D. Axelrod, “Carbocyanine dye orientation in red cell membrane studied by microscopic fluorescence polarization,” Biophys. J. 26, 557-573 (1979).
[CrossRef] [PubMed]

1974 (1)

A. Yoshida and T. Asakura, “Electromagnetic field near the focus of gaussian beams,” Optik (Jena) 41, 281-292 (1974).

1959 (1)

B. Richards and E. Wolf, “Electromagnetic diffraction in optical systems. II. Structure of the image field in an aplanatic system,” Proc. R. Soc. A 253, 358-379 (1959).
[CrossRef]

Ajtai, K.

T. P. Burghardt and K. Ajtai, “Mapping microscope object polarized emission to the back focal plane pattern,” J. Biomed. Opt. 14, 034036 (2009).
[CrossRef] [PubMed]

T. P. Burghardt, K. Ajtai, D. K. Chan, M. F. Halstead, J. Li, and Y. Zheng, “GFP tagged regulatory light chain monitors single myosin lever-arm orientation in a muscle fiber,” Biophys. J. 93, 2226-2239 (2007).
[CrossRef] [PubMed]

T. P. Burghardt, K. Ajtai, and J. Borejdo, “In situ single molecule imaging with attoliter detection using objective total internal reflection confocal microscopy,” Biochemistry 45, 4058-4068 (2006).
[CrossRef] [PubMed]

T. P. Burghardt, J. E. Charlesworth, M. F. Halstead, J. E. Tarara, and K. Ajtai, “In situ fluorescent protein imaging with metal film-enhanced total internal reflection microscopy,” Biophys. J. 90, 4662-4671 (2006).
[CrossRef] [PubMed]

Andrei, M. A.

G. Donnert, J. Keller, R. Medda, M. A. Andrei, S. O. Rizzoli, R. Luhrmann, R. Jan, C. Eggeling, and S. W. Hell, “Macromolecular-scale resolution in biological fluorescence microscopy,” Proc. Natl. Acad. Sci. USA 103, 11440-11445 (2006).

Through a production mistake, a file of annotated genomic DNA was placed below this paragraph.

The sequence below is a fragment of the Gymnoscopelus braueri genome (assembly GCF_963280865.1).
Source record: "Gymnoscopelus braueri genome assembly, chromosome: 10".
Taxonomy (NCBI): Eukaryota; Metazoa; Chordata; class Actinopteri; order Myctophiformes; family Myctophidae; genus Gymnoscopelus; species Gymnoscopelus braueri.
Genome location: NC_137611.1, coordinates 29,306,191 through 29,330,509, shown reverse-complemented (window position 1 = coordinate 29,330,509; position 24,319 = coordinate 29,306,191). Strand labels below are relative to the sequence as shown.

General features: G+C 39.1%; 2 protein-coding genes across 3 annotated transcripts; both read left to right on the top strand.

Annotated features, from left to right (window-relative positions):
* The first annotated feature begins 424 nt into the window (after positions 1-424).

[CrossRef] [PubMed]

Asakura, T.

A. Yoshida and T. Asakura, “Electromagnetic field near the focus of gaussian beams,” Optik (Jena) 41, 281-292 (1974).

Axelrod, D.

D. Axelrod and G. M. Omann, “Combinatorial microscopy,” Nat. Rev. Mol. Cell Biol. 7, 944-952 (2006).
[CrossRef] [PubMed]

A. Mattheyses and D. Axelrod, “Fluorescence emission patterns near glass and metal-coated surfaces investigated with back focal plane imaging,” J. Biomed. Opt. 10, 054007 (2005).
[CrossRef] [PubMed]

D. Axelrod, “Total internal reflection fluorescence microscopy in cell biology,” Meth. Enzymol. 361, 1-33 (2003).
[CrossRef] [PubMed]

A. L. Stout and D. Axelrod, “Evanescent field excitation of fluorescence by epi-illumination microscopy,” Appl. Opt. 28, 5237-5242 (1989).
[CrossRef] [PubMed]

E. H. Hellen and D. Axelrod, “Fluorescence emission at dielectric and metal-film interfaces,” J. Opt. Soc. Am. B 4, 337-350(1987).
[CrossRef]

D. Axelrod, T. P. Burghardt, and N. L. Thompson, “Total internal reflection fluorescence,” Annu Rev Biophys Bioeng 13, 247-268 (1984).
[CrossRef] [PubMed]

T. P. Burghardt and D. Axelrod, “Total internal reflection/fluorescence photobleaching recovery study of serum albumin adsorption dynamics,” Biophys. J. 33, 455-467 (1981).
[CrossRef] [PubMed]

D. Axelrod, “Cell-substrate contacts illuminated by total internal reflection fluorescence,” J. Cell Biol. 89, 141-145(1981).
[CrossRef] [PubMed]

D. Axelrod, “Carbocyanine dye orientation in red cell membrane studied by microscopic fluorescence polarization,” Biophys. J. 26, 557-573 (1979).
[CrossRef] [PubMed]

Bobroff, N.

N. Bobroff, “Position measurement with a resolution and noise-limited instrument,” Rev. Sci. Instrum. 57, 1152-1157(1986).
[CrossRef]

Borejdo, J.

J. Borejdo, Z. Gryczynski, N. Calander, P. Muthu, and I. Gryczynski, “Application of surface plasmon coupled emission to study of muscle,” Biophys. J. 91, 2626-2635 (2006).
[CrossRef] [PubMed]

T. P. Burghardt, K. Ajtai, and J. Borejdo, “In situ single molecule imaging with attoliter detection using objective total internal reflection confocal microscopy,” Biochemistry 45, 4058-4068 (2006).
[CrossRef] [PubMed]

Burghardt, T. P.

T. P. Burghardt and K. Ajtai, “Mapping microscope object polarized emission to the back focal plane pattern,” J. Biomed. Opt. 14, 034036 (2009).